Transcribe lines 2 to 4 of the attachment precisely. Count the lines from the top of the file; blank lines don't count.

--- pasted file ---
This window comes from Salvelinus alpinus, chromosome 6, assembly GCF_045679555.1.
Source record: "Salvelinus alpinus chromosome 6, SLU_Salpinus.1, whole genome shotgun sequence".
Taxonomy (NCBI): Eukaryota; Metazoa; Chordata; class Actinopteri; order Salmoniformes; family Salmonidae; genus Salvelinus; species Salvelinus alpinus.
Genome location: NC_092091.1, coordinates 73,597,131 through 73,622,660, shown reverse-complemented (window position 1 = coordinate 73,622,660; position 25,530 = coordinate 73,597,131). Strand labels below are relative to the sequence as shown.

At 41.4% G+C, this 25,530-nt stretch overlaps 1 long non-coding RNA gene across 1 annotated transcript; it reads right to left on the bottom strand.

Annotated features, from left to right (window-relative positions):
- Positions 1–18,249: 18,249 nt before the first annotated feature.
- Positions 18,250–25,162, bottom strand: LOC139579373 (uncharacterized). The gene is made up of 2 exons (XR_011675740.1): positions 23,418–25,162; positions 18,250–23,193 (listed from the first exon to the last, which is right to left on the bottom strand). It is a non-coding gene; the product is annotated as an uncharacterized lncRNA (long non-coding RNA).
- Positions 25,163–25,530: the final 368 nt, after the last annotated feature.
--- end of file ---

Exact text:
Source record: "Salvelinus alpinus chromosome 6, SLU_Salpinus.1, whole genome shotgun sequence".
Taxonomy (NCBI): Eukaryota; Metazoa; Chordata; class Actinopteri; order Salmoniformes; family Salmonidae; genus Salvelinus; species Salvelinus alpinus.
Genome location: NC_092091.1, coordinates 73,597,131 through 73,622,660, shown reverse-complemented (window position 1 = coordinate 73,622,660; position 25,530 = coordinate 73,597,131). Strand labels below are relative to the sequence as shown.